|Publication number||US5080234 A|
|Application number||US 07/568,271|
|Publication date||Jan 14, 1992|
|Filing date||Aug 15, 1990|
|Priority date||Aug 15, 1990|
|Publication number||07568271, 568271, US 5080234 A, US 5080234A, US-A-5080234, US5080234 A, US5080234A|
|Inventors||William H. Benson|
|Original Assignee||Walker Magnetics Group, Inc.|
|Export Citation||BiBTeX, EndNote, RefMan|
|Patent Citations (11), Referenced by (16), Classifications (6), Legal Events (8)|
|External Links: USPTO, USPTO Assignment, Espacenet|
The present invention relates to eddy current separators and more particularly to such separators in which conductive particles are impelled by eddy currents generated by magnetic flux projected across the gap by rotating magnetic poles. The present invention is an improvement on the apparatus disclosed and claimed in my earlier U.S. Letters Pat. No. 3,448,857.
As distinct from magnetic separation, eddy current separation can be effective with conductive materials or particles which are not magnetic in character. Whereas magnetic separators typically operate by attracting the pieces to be separated out from a mixture, eddy current separators operate by sweeping magnetic flux through the mixture so that eddy currents are developed in any conductive particles in the mixture and these particles are subject to a resultant force. The magnitude of the resultant force is dependent on electrical resistivity, size and shape of the conductive particle, magnetic field flux strength and the velocity and frequency of the rotating magnetic poles. Thus, while similar constituent elements may be employed in separators of the two types, their actual modes of operation and the relative orientations of the elements are substantially different. A typical application for an eddy current separator in accordance with the present invention is separating aluminum cap pieces from shredded plastic bottles which are to be recycled.
Among the several objects of the present invention may be noted the provision of novel apparatus for separating conductive particles from non-conductive particles; the provision of such apparatus which is highly selective in separating conductive from non-conductive materials; the provision of such apparatus which is highly reliable and which is of relatively simple and inexpensive construction. Other objects and features will be in part apparent and in part pointed out hereinafter.
Separator apparatus constructed in accordance with the present invention employs first and second cylinders, each of which is provided with means for generating a circumferential series of radially directed magnetic poles of alternating polarity. The cylinders are mounted for rotation around parallel axes with a substantially vertical gap therebetween. A mixture of conductive and non-conductive particles can be fed into the gap from one side. The cylinders are rotated synchronously in opposite directions with poles of opposite polarity facing across the gap, at a speed substantially higher than the speed of mixture feed. On the other side of the gap, means are provided for separately receiving conductive particles which are impelled by eddy currents generated by magnetic flux projected across the gap by the facing moving poles, apart from free falling non-conductive particles.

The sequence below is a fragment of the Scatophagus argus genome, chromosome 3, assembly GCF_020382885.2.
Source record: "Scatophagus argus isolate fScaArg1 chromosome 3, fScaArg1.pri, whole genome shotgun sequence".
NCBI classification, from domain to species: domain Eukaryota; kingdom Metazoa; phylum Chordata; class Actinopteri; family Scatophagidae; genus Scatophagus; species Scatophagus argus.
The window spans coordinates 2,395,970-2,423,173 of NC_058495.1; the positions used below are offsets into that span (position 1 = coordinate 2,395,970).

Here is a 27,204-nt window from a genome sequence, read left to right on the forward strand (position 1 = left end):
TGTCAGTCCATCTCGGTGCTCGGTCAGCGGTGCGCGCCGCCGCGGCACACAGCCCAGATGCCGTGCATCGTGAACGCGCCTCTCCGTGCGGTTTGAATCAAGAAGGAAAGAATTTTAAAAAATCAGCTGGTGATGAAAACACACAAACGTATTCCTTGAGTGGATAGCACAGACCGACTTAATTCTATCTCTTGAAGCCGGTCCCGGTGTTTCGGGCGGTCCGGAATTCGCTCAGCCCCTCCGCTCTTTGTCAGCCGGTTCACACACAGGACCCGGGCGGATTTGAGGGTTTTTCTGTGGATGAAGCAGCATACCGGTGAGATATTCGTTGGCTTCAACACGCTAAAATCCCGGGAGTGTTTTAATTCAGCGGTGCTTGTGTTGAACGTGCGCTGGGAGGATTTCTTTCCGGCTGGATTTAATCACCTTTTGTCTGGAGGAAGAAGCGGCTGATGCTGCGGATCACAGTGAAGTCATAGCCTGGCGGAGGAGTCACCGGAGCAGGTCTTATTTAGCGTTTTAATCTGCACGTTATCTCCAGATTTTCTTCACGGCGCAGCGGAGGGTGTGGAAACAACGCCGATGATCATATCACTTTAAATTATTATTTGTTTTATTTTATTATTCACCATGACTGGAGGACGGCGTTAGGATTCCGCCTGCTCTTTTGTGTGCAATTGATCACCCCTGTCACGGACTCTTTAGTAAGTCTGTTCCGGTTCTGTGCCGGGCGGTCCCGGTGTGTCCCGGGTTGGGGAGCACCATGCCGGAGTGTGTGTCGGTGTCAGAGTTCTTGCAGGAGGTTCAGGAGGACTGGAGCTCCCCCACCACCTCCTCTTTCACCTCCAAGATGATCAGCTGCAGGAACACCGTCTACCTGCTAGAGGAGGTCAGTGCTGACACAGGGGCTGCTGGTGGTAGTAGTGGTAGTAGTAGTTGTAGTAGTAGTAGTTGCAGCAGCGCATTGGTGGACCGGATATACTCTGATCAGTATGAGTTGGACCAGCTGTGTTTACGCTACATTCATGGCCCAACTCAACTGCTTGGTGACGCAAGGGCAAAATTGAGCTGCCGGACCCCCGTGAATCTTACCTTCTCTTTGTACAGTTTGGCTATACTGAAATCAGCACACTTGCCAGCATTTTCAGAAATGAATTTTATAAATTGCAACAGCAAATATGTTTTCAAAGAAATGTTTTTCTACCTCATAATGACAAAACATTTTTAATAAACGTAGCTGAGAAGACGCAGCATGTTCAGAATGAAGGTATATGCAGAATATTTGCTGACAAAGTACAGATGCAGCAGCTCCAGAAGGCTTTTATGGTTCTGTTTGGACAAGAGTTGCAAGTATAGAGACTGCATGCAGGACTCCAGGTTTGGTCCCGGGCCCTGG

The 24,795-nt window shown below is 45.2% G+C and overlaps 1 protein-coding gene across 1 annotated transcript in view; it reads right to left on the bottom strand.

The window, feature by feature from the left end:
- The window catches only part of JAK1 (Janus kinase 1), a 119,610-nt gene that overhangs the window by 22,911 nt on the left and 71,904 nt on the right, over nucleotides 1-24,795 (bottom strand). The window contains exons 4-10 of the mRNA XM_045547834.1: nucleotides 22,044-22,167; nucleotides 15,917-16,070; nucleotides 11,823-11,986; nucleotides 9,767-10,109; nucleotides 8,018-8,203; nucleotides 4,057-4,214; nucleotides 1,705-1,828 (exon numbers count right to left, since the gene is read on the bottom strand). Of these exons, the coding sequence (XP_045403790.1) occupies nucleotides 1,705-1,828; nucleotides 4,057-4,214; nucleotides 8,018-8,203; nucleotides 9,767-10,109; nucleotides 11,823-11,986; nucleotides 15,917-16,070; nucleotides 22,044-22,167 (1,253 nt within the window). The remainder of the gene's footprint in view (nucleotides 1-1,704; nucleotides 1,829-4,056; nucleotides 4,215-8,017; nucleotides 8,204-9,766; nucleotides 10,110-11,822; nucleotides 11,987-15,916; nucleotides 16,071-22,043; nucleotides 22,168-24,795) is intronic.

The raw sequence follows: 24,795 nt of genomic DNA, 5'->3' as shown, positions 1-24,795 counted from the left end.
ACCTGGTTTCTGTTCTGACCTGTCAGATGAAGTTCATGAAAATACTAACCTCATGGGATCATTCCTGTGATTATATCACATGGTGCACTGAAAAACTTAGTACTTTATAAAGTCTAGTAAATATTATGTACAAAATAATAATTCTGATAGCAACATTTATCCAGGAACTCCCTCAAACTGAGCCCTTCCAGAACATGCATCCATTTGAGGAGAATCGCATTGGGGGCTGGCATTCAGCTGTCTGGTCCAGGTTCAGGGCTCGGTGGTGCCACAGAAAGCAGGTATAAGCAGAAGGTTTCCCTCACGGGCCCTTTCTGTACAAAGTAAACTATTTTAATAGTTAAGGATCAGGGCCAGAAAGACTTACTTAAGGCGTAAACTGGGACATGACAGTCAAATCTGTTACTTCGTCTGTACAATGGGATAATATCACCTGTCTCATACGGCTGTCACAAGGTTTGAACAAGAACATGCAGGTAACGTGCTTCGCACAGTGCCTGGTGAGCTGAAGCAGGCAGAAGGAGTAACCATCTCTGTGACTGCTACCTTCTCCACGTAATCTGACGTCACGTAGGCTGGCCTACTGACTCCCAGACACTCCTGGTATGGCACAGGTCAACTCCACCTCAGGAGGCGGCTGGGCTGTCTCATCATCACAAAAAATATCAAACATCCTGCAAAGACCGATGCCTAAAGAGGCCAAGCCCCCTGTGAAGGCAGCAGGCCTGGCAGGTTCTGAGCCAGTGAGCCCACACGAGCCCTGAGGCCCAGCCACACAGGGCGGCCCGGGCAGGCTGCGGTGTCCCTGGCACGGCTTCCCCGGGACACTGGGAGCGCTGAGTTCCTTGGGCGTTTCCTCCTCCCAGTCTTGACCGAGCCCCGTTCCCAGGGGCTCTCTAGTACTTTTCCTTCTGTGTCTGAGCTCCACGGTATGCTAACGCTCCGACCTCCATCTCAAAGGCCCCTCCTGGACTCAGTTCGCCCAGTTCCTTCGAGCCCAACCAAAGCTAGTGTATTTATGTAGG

FIG. 1 is a diagrammatic illustration of eddy current separator apparatus constructed in accordance with the present invention;
FIG. 2 is an illustration, to enlarged scale, showing a pole configuration for concentrating flux in the apparatus of FIG. 1.
Corresponding reference characters indicate corresponding parts throughout the several views of the drawings.
Referring now to FIG. 1, a mixture of conductive and non-conductive particles, designated generally by reference character 11, is brought into the apparatus by means of a conveyor belt 13 which passes over a hollow drum 15 journaled for free rotation. The drum is preferably constructed of a non-conductive or high resistivity material. The mixture is fed in at a relatively slow rate, e.g. a few feet per second, so that, in the absence of any selecting force, incoming material is merely dumped off the end of the conveyor. A vibratory feeder might also be used.
Journaled for rotation within the drum 15 is a first magnetic cylinder 21. Journaled on a parallel axis above the belt 13 is second magnetic cylinder 23. A substantially vertical gap 24 is provided between the two magnetic cylinders 21 and 23, the mixture 11 being fed into this gap. Each of the cylinders 21 and 23 incorporates a plurality of bar-like permanent magnets 25 which extend the length of the respective cylinder and which are magnetized in a direction which is radial with respect to the cylinder axis. Alternating magnets in each cylinder are oppositely polarized so that each cylinder provides a circumferential series of radially directed magnetic poles of alternating polarity.